Safety, Side Effects and Relative Efficacy of Medications for Rhythm Control of Atrial Fibrillation in Hypertrophic Cardiomyopathy

Charles A.S. Miller, Martin S. Maron, N. A.Mark Estes, Lori Lyn Price, Ethan J. Rowin, Barry J. Maron, Mark Steven Link

Research output: Contribution to journalArticle

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Abstract

In patients with hypertrophic cardiomyopathy (HC), atrial fibrillation (AF) is common, often poorly tolerated and difficult to treat. Limited data exists regarding safety or efficacy of drug therapy for AF rhythm control in HC patients. We performed a retrospective analysis of patients with HC followed >6 months, treated with amiodarone, sotalol, dofetilide, or disopyramide for rhythm control of non-postoperative AF. The duration followed on each medication, reasons for discontinuing, and incidences of adverse events were recorded. Confounding factors including maximum ventricular septal thickness, age, left ventricular ejection fraction, and gender were assessed. Ninety-eight patients had 130 drug treatments (defined as a continuous time on 1 drug); 23 patients were treated with >1 medication. The probability of remaining on a single antiarrhythmic drug at 1 year was 62% and at 3 was 42%. Maximum ventricular septal thickness (hazard ratio 1.05, p = 0.03) and presence of resting outflow gradient (hazard ratio 2.50, p = 0.002) were associated with discontinuation of therapy. Patients treated with amiodarone or sotalol had no serious safety events suggesting that these medications may be reasonably safe. Amiodarone was least likely to be discontinued for inefficacy (8.5%), but likely to be discontinued for side effects (19%). The probability of remaining on sotalol was 74% at 1 year and 50.0% at 3 and it was only discontinued for side effects in 2%. A small number of patients were treated with disopyramide and dofetilide. In conclusion, our data suggest that amiodarone and sotalol are likely safe, and that sotalol may be particularly attractive given its low rate of side effects and low rate of discontinuation.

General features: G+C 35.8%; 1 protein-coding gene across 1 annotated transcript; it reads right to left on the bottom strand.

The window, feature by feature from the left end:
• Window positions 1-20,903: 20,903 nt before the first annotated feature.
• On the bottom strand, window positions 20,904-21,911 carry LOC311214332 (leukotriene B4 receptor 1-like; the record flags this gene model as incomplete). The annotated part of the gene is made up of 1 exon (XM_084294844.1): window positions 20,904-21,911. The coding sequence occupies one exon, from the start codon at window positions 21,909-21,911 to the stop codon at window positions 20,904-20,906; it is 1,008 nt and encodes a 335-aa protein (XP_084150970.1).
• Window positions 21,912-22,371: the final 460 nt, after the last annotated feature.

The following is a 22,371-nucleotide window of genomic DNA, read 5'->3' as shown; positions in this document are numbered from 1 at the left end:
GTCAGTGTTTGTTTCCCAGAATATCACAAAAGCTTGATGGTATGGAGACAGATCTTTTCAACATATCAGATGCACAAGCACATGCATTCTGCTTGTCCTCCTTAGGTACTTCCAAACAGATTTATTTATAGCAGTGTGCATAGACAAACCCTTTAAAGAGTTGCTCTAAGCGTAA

Original languageEnglish (US)
JournalAmerican Journal of Cardiology
DOIs
StatePublished - Jan 1 2019

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Hypertrophic Cardiomyopathy
Sotalol
Atrial Fibrillation
Amiodarone
Safety
Disopyramide
Anti-Arrhythmia Agents
Pharmaceutical Preparations
Stroke Volume
Drug Therapy
Incidence
Therapeutics

ASJC Scopus subject areas

  • Cardiology and Cardiovascular Medicine

Cite this

Safety, Side Effects and Relative Efficacy of Medications for Rhythm Control of Atrial Fibrillation in Hypertrophic Cardiomyopathy. / Miller, Charles A.S.; Maron, Martin S.; Estes, N. A.Mark; Price, Lori Lyn; Rowin, Ethan J.; Maron, Barry J.; Link, Mark Steven.

In: American Journal of Cardiology, 01.01.2019.

Research output: Contribution to journalArticle

Miller, Charles A.S. ; Maron, Martin S. ; Estes, N. A.Mark ; Price, Lori Lyn ; Rowin, Ethan J. ; Maron, Barry J. ; Link, Mark Steven. / Safety, Side Effects and Relative Efficacy of Medications for Rhythm Control of Atrial Fibrillation in Hypertrophic Cardiomyopathy. In: American Journal of Cardiology. 2019.
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abstract = "In patients with hypertrophic cardiomyopathy (HC), atrial fibrillation (AF) is common, often poorly tolerated and difficult to treat. Limited data exists regarding safety or efficacy of drug therapy for AF rhythm control in HC patients. We performed a retrospective analysis of patients with HC followed >6 months, treated with amiodarone, sotalol, dofetilide, or disopyramide for rhythm control of non-postoperative AF. The duration followed on each medication, reasons for discontinuing, and incidences of adverse events were recorded. Confounding factors including maximum ventricular septal thickness, age, left ventricular ejection fraction, and gender were assessed. Ninety-eight patients had 130 drug treatments (defined as a continuous time on 1 drug); 23 patients were treated with >1 medication. The probability of remaining on a single antiarrhythmic drug at 1 year was 62{\%} and at 3 was 42{\%}. Maximum ventricular septal thickness (hazard ratio 1.05, p = 0.03) and presence of resting outflow gradient (hazard ratio 2.50, p = 0.002) were associated with discontinuation of therapy. Patients treated with amiodarone or sotalol had no serious safety events suggesting that these medications may be reasonably safe. Amiodarone was least likely to be discontinued for inefficacy (8.5{\%}), but likely to be discontinued for side effects (19{\%}). The probability of remaining on sotalol was 74{\%} at 1 year and 50.0{\%} at 3 and it was only discontinued for side effects in 2{\%}. A small number of patients were treated with disopyramide and dofetilide. In conclusion, our data suggest that amiodarone and sotalol are likely safe, and that sotalol may be particularly attractive given its low rate of side effects and low rate of discontinuation.",
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